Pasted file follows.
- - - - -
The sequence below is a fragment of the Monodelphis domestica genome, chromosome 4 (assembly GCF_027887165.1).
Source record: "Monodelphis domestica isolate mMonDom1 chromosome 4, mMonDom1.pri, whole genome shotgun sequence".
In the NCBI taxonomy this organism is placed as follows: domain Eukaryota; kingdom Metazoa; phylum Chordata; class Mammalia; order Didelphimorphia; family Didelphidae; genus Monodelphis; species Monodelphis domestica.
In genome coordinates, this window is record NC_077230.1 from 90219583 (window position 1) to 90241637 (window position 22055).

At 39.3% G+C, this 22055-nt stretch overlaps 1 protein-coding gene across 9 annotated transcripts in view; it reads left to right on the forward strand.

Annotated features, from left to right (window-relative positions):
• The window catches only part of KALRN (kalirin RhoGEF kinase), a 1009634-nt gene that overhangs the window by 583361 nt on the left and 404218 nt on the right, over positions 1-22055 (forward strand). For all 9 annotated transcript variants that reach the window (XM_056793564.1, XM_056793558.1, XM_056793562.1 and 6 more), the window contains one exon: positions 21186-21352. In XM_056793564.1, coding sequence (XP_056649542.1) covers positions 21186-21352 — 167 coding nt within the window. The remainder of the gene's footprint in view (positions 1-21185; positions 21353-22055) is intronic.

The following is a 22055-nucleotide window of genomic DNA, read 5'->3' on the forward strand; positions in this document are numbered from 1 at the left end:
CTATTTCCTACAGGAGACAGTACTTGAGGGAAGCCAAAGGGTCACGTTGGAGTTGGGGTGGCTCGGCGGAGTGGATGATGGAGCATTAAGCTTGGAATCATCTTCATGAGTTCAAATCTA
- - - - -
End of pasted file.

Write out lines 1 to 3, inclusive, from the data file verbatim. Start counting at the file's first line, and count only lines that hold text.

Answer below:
The sequence below is a fragment of the Monodelphis domestica genome, chromosome 4 (assembly GCF_027887165.1).
Source record: "Monodelphis domestica isolate mMonDom1 chromosome 4, mMonDom1.pri, whole genome shotgun sequence".
In the NCBI taxonomy this organism is placed as follows: domain Eukaryota; kingdom Metazoa; phylum Chordata; class Mammalia; order Didelphimorphia; family Didelphidae; genus Monodelphis; species Monodelphis domestica.